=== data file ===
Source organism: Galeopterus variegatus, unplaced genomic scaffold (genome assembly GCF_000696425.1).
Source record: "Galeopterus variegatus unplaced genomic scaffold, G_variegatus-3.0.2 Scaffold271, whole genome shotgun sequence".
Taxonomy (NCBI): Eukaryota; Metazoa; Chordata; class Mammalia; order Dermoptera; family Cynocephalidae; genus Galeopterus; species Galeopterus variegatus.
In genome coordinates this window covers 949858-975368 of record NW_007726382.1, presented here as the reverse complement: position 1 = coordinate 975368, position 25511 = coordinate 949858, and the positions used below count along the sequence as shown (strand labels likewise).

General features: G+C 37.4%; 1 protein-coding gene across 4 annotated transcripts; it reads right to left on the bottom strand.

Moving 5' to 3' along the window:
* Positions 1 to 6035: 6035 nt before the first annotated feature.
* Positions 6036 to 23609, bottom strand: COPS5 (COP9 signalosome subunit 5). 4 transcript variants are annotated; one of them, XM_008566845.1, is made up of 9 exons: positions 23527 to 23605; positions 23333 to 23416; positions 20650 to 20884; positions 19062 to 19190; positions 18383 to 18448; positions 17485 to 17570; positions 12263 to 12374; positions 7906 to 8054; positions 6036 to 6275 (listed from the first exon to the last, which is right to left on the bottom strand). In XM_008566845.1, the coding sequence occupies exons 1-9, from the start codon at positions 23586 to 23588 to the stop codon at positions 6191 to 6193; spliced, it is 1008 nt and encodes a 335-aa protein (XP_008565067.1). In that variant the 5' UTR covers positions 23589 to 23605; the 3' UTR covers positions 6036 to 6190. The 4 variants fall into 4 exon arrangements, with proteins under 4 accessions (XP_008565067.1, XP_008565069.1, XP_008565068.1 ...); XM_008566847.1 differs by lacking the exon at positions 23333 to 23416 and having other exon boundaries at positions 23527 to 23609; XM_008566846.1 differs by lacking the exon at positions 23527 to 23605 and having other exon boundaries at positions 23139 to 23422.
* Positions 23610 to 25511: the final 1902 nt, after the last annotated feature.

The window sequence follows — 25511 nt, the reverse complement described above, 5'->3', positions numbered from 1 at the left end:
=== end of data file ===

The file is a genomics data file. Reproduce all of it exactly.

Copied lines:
Source organism: Galeopterus variegatus, unplaced genomic scaffold (genome assembly GCF_000696425.1).
Source record: "Galeopterus variegatus unplaced genomic scaffold, G_variegatus-3.0.2 Scaffold271, whole genome shotgun sequence".
Taxonomy (NCBI): Eukaryota; Metazoa; Chordata; class Mammalia; order Dermoptera; family Cynocephalidae; genus Galeopterus; species Galeopterus variegatus.
In genome coordinates this window covers 949858-975368 of record NW_007726382.1, presented here as the reverse complement: position 1 = coordinate 975368, position 25511 = coordinate 949858, and the positions used below count along the sequence as shown (strand labels likewise).

General features: G+C 37.4%; 1 protein-coding gene across 4 annotated transcripts; it reads right to left on the bottom strand.

Moving 5' to 3' along the window:
* Positions 1 to 6035: 6035 nt before the first annotated feature.
* Positions 6036 to 23609, bottom strand: COPS5 (COP9 signalosome subunit 5). 4 transcript variants are annotated; one of them, XM_008566845.1, is made up of 9 exons: positions 23527 to 23605; positions 23333 to 23416; positions 20650 to 20884; positions 19062 to 19190; positions 18383 to 18448; positions 17485 to 17570; positions 12263 to 12374; positions 7906 to 8054; positions 6036 to 6275 (listed from the first exon to the last, which is right to left on the bottom strand). In XM_008566845.1, the coding sequence occupies exons 1-9, from the start codon at positions 23586 to 23588 to the stop codon at positions 6191 to 6193; spliced, it is 1008 nt and encodes a 335-aa protein (XP_008565067.1). In that variant the 5' UTR covers positions 23589 to 23605; the 3' UTR covers positions 6036 to 6190. The 4 variants fall into 4 exon arrangements, with proteins under 4 accessions (XP_008565067.1, XP_008565069.1, XP_008565068.1 ...); XM_008566847.1 differs by lacking the exon at positions 23333 to 23416 and having other exon boundaries at positions 23527 to 23609; XM_008566846.1 differs by lacking the exon at positions 23527 to 23605 and having other exon boundaries at positions 23139 to 23422.
* Positions 23610 to 25511: the final 1902 nt, after the last annotated feature.

The window sequence follows — 25511 nt, the reverse complement described above, 5'->3', positions numbered from 1 at the left end: